✨Jaffareadstoo is pleased to be involved in the Love and Fame Blog Tour✨
7 June 2018
My thanks to the author, publisher and Random Things Tours for my copy of this book
and the invitation to be part of the blog tour
Susie Boyt's sixth novel is the story of the first year of a marriage. Eve a nervous young actress from a powerful theatrical dynasty has found herself married to an international expert on anxiety called Jim. Could it work? Should it work? Must the show always go on? This is a highly-strung comedy about love, fame, grief, show business and the depths of the gutter press. Its witty and sincere tone - familiar to fans of Susie's newspaper column - will delight and unnerve in equal measure.
My thoughts about it..
Beatrice, a bereavement counsellor, her sister Rebecca, a journalist, don't seem, on the surface to have anything in common with Eve Swift and yet, this nervous young actress, who comes from a well-known theatrical family are soon to meet, and when they do their worlds collide in fascinating way.
From the start it is obvious that Eve is riddled with insecurities, never quite matching up to the ideology of her talented, and very famous, actor father, and even being newly married to Jim, who is an expert on anxiety issues, is for Eve both a blessing and a curse. Beatrice and Rebecca have their own deep rooted problems, closely bonded since the death of their mother when they were children, Beatrice has always protected and looked after Rebecca, they still have a strong relationship which has continued long into adulthood.
Mostly Love and Fame is about grief and loss and how we cope in so many different ways, not just with the loss of people who are dear to us but also in the shared grief of past traumas and missed opportunities. And yet, it's not a sad book, far from it, parts of it made me laugh and smile at the absurdity of people's behaviour and reactions, whilst other beautifully written sentences struck a deep chord of acknowledgment. Love and Fame is an altogether different view of living with loss, and, for Eve especially, of coping with that loss in the full glare of unwanted public scrutiny.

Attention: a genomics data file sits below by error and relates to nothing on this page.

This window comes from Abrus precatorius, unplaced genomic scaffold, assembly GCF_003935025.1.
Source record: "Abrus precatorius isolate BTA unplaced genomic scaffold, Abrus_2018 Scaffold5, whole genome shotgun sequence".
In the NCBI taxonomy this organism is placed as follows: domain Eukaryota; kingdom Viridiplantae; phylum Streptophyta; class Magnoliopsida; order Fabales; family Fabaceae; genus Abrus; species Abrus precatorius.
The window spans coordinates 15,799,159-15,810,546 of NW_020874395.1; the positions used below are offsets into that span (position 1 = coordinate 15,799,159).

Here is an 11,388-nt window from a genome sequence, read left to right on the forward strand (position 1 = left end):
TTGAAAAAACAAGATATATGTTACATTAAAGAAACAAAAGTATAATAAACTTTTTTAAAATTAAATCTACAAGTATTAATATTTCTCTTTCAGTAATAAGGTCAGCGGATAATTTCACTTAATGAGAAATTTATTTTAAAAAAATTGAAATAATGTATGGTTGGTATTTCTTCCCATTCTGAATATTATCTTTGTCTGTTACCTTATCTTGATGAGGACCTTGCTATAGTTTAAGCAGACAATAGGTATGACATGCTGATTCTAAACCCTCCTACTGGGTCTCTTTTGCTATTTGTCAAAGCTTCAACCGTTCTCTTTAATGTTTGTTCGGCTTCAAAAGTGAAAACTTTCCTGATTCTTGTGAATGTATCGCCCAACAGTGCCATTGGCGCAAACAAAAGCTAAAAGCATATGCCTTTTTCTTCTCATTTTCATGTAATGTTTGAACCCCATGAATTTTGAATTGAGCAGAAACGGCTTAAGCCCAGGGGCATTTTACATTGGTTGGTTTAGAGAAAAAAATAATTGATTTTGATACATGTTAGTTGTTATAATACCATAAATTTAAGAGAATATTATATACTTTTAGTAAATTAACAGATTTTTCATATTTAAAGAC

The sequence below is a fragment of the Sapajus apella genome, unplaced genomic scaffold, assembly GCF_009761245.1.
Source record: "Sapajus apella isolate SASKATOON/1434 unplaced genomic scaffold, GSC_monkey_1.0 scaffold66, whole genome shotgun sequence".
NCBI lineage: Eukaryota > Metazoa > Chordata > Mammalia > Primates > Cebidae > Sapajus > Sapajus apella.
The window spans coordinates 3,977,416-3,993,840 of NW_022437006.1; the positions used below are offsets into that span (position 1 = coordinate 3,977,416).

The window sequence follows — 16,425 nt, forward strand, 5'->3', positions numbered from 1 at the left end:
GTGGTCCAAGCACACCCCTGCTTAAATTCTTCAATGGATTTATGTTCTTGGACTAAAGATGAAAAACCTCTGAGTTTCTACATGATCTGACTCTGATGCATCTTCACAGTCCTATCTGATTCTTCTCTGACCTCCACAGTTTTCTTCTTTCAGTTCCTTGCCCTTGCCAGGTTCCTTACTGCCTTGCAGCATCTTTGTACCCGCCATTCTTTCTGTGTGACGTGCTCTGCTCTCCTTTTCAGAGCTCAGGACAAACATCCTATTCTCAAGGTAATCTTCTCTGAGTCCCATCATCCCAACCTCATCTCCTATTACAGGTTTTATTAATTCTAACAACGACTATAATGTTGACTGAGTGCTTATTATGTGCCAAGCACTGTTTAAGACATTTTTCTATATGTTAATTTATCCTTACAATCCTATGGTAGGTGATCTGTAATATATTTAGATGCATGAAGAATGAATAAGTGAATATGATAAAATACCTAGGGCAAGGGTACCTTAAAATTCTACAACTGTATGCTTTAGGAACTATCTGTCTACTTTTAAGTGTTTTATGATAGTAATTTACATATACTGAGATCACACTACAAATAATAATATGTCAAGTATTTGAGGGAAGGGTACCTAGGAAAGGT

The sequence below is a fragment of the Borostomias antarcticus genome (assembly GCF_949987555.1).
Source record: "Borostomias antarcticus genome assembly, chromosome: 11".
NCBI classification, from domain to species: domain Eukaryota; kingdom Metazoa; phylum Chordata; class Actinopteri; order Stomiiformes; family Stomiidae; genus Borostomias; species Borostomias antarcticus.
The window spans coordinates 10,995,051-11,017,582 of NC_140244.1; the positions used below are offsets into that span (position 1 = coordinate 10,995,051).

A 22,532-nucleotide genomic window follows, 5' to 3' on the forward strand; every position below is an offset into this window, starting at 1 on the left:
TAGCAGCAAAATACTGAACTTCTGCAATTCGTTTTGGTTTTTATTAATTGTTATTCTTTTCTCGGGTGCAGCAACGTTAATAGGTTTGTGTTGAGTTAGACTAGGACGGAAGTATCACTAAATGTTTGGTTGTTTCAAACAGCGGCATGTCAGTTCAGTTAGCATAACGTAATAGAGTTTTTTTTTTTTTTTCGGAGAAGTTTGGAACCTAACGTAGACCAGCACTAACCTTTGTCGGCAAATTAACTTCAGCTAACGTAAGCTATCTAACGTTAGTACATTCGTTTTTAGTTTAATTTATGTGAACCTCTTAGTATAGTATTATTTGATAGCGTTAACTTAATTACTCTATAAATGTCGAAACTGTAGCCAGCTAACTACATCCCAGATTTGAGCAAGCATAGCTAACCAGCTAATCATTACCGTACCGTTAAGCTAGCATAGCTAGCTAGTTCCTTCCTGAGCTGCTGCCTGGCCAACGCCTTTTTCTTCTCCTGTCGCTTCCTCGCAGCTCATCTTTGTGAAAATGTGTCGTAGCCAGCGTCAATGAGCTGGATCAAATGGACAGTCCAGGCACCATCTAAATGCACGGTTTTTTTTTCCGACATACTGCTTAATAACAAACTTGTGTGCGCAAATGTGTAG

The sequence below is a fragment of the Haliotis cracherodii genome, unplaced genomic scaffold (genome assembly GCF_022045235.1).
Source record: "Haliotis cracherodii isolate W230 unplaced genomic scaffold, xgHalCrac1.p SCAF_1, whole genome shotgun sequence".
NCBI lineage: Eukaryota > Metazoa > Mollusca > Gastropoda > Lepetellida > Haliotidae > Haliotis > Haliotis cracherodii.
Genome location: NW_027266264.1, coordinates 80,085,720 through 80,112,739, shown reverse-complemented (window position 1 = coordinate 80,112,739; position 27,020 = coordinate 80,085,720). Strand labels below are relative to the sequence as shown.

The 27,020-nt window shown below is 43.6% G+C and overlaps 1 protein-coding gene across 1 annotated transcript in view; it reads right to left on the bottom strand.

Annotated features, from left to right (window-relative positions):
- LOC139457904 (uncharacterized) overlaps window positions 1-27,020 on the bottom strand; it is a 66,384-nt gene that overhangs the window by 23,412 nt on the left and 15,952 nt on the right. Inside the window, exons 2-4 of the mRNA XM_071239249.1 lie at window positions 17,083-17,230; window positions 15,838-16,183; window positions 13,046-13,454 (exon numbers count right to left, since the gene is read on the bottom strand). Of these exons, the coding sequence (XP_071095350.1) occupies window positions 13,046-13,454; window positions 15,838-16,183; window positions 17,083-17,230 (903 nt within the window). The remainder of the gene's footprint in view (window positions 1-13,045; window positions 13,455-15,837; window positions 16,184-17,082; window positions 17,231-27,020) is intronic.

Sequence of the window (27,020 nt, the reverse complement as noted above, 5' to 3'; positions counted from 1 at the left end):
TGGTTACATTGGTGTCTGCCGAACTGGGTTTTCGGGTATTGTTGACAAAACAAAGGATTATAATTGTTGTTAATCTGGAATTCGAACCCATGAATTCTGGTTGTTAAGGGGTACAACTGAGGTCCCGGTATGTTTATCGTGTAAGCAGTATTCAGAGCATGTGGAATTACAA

Within the novel there’s skilful writing and some lovely observations, which, on occasion, I had to go back and re-read and like a comfort blanket, this sentence stayed with me "Loss lapped at her feet, it bit at her heels. She had made friends with it, bathed in it, wore it like an overall" Loss distinguished her.” I think we’ve all shared that emotion at one time, or another.
About the Author
The daughter of Suzy Boyt and artist Lucian Freud, and great-granddaughter of Sigmund Freud. Susie Boyt was educated at Channing and at Camden School for Girls and read English at St Catherine's College, Oxford, graduating in 1992. Working variously at a PR agency, and a literary agency, she completed her first novel, The Normal Man, which was published in 1995 by Weidenfeld & Nicolson. She returned to university to do a Masters in Anglo American Literary Relations at University College London studying the works of Henry James and the poet John Berryman.
To date she has published six novels. In 2008, she published My Judy Garland Life, a layering of biography, hero-worship and self-help. Her journalism includes an ongoing column in the weekend Life & Arts section of the Financial Times. She is married to Tom Astor, a film producer. They live with their two daughters in London.
Twitter @SusieBoyt #LoveAndFame